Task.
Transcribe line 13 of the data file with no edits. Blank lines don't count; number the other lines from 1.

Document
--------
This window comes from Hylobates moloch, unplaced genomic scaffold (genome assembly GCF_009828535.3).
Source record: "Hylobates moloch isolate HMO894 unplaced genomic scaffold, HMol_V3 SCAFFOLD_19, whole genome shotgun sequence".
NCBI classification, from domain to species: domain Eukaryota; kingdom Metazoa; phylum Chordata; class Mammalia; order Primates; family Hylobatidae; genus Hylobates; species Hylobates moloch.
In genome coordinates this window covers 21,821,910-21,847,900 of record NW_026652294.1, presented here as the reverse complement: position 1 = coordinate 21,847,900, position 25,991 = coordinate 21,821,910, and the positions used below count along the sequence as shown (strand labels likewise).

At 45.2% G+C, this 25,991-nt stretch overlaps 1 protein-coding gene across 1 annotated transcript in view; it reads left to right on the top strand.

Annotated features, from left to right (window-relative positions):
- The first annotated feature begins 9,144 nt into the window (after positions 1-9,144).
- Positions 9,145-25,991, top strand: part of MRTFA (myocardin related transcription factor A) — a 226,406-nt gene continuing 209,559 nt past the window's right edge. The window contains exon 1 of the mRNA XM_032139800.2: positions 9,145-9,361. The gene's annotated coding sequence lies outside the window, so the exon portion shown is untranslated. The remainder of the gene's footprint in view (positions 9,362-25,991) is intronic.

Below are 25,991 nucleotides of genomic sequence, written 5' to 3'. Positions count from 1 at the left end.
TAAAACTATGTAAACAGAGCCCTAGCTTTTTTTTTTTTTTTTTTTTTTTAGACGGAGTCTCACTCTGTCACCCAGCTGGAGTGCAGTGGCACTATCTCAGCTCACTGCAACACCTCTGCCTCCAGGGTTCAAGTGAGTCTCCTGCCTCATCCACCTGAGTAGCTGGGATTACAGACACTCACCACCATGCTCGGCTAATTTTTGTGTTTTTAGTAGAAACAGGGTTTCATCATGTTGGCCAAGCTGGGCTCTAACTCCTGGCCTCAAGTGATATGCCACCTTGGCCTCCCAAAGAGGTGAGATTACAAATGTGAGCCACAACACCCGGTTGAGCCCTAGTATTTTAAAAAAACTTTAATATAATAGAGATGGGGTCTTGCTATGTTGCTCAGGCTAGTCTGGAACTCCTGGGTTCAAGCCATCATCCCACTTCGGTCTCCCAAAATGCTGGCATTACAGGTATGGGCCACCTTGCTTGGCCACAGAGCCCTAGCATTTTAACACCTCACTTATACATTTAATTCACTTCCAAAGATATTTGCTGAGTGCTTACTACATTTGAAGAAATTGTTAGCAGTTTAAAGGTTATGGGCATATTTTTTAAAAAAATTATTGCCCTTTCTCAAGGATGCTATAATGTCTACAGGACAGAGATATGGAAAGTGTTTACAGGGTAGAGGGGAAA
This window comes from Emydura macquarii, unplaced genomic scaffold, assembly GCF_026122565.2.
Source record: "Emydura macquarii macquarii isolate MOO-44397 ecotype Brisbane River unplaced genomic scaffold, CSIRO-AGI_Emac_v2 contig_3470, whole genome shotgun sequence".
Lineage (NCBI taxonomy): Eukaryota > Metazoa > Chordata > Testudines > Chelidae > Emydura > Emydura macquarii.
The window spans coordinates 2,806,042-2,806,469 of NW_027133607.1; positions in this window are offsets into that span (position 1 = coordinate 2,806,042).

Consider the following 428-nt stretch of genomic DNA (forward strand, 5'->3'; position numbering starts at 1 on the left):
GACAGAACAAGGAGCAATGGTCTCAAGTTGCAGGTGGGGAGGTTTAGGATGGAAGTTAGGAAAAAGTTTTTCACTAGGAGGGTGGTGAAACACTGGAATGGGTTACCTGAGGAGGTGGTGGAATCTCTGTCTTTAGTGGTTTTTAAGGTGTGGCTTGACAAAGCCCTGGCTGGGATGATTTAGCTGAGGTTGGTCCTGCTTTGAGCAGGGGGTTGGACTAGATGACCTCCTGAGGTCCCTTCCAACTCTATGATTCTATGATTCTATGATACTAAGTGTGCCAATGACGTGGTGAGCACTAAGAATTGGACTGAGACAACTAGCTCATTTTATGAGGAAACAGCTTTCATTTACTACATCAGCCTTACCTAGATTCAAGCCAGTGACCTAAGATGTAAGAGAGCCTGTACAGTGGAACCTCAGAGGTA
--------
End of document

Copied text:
Lineage (NCBI taxonomy): Eukaryota > Metazoa > Chordata > Testudines > Chelidae > Emydura > Emydura macquarii.